Kentucky Man Sentenced to 45 Years in Prison for Kidnapping Conspiracy
Victim Beaten, Robbed, Forced to Travel Across State Before Escaping from Captors
KANSAS CITY, Mo. – Tammy Dickinson, United States Attorney for the Western District of Missouri, announced that a Danville, Ky., man who carjacked a vehicle in Kansas City, Mo., and forced its owner to accompany him as he drove across the state, was sentenced in federal court today.
“During a week-long, multi-state violent crime spree, this lifelong criminal terrorized several victims, including young children, and endangered the lives of many innocent people,” Dickinson said. “His violent crimes were horrific; in fact, the victim in this case believed he was about to die and it was only through his own heroic efforts that he escaped.”
Robert C. Caldwell, 26, of Danville, was sentenced by U.S. District Judge Beth Phillips to 38 years in federal prison without parole, plus a consecutive sentence of seven years in prison for a firearm violation.
On Feb. 4, 2016, Caldwell pleaded guilty to participating in a kidnapping conspiracy, one count of kidnapping, one count of carjacking, one count of using a firearm during a crime of violence and one count of being a felon in possession of a firearm.
In January 2015, Caldwell and an accomplice (who is considered a juvenile in the federal system but has been charged as an adult in state court) robbed and kidnapped a 68-year-old man at gunpoint, attacked a young mother with her infant children, and robbed and kidnapped a 13-year-old child at gunpoint.
According to court documents, Caldwell stole a .380-caliber semi-automatic pistol and a truck in Kentucky prior to committing the federal offenses for which he was convicted in this case. Caldwell and his accomplice drove to Columbia, Mo., and met some friends from prison who arranged for a marijuana deal in St. Joseph, Mo. Their plan was to rob the drug dealer, but this plan fell through and they found themselves in Kansas City, Mo., with no money and no gas. They began burglarizing several vehicles in the Grandview, Mo., area and were able to avoid arrest following a high speed chase. They abandoned the stolen truck and ran into a wooded area near the residence of their first kidnapping victim.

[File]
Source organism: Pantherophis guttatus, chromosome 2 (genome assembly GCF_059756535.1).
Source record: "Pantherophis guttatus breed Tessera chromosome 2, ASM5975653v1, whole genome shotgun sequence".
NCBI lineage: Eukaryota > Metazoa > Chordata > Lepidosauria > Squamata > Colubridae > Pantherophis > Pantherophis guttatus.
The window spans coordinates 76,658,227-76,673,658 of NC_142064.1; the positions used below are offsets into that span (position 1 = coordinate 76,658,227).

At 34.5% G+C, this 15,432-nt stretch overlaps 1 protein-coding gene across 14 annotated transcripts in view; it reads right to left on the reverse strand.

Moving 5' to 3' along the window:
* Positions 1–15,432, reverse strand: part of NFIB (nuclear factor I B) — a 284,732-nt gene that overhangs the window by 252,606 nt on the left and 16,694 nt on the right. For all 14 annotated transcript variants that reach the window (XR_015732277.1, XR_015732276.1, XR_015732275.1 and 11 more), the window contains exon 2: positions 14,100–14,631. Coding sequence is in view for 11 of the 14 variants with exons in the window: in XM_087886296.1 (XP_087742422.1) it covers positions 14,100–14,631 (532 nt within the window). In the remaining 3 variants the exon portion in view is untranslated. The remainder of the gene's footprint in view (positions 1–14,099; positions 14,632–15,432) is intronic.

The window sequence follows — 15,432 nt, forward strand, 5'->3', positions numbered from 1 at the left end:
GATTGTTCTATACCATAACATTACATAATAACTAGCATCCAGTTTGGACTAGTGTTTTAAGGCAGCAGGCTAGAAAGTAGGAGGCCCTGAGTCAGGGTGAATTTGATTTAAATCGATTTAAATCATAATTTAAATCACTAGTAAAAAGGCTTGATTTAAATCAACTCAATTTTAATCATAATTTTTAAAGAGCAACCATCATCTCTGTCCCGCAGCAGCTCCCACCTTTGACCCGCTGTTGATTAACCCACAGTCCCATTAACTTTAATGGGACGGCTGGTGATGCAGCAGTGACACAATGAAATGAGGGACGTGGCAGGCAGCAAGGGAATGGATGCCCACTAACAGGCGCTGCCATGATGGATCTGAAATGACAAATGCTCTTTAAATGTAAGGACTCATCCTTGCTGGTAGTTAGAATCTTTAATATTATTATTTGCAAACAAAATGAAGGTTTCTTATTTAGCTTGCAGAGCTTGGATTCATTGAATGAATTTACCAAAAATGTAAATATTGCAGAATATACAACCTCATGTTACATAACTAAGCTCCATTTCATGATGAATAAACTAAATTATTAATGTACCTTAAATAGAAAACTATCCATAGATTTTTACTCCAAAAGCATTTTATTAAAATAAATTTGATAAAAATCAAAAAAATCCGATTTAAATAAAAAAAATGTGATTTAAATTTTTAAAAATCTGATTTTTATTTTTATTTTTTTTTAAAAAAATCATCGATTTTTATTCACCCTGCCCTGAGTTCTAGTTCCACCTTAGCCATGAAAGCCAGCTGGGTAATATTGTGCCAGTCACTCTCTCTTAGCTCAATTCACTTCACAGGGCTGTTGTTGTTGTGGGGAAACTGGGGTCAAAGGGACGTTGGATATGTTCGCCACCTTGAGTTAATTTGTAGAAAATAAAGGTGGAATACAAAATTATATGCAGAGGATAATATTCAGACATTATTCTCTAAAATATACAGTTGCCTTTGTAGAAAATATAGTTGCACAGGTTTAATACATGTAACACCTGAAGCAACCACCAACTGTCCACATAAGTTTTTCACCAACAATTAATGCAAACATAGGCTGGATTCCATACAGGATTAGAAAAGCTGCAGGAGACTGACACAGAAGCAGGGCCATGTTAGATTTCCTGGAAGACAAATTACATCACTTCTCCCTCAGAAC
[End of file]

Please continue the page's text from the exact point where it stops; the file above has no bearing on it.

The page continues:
Caldwell and his accomplice lay in wait outside the home of a 68-year-old Kansas City, Mo., man at about 5:30 a.m. on Jan. 22, 2015. They abducted the victim at gunpoint as he was leaving his home. He was forced to hand over his keys to his van, his wallet and cash. The victim was forced into his van, a 1998 Chevrolet CK 1500. He was beaten by Caldwell and his accomplice and struck in the head with the handgun.
The victim told law enforcement officers that he was driven around to multiple ATMs, but he was covered with a blanket most of the time and was unable to see the locations where the carjackers attempted to use his debit card. He couldn’t remember his PIN number so they were unable to get cash, which made them angry. They repeatedly threatened his life and that of his wife. The kidnappers pretended to be on the phone with an accomplice who was holding his wife hostage; at one point after another failed ATM attempt, they informed him they had killed his wife, which was false.
According to court documents, they continued to drive and stopped at a drive-through restaurant, where one of the men sat next to the victim and shoved the barrel of the gun into his mouth, chipping his teeth, and told him that he would kill him if he moved. After getting food, they tied his hands together with a boot strap and had him lying in the floor with a blanket over his face so he couldn’t see. They continued driving and made several stops for purchases with the victim’s credit and debit cards.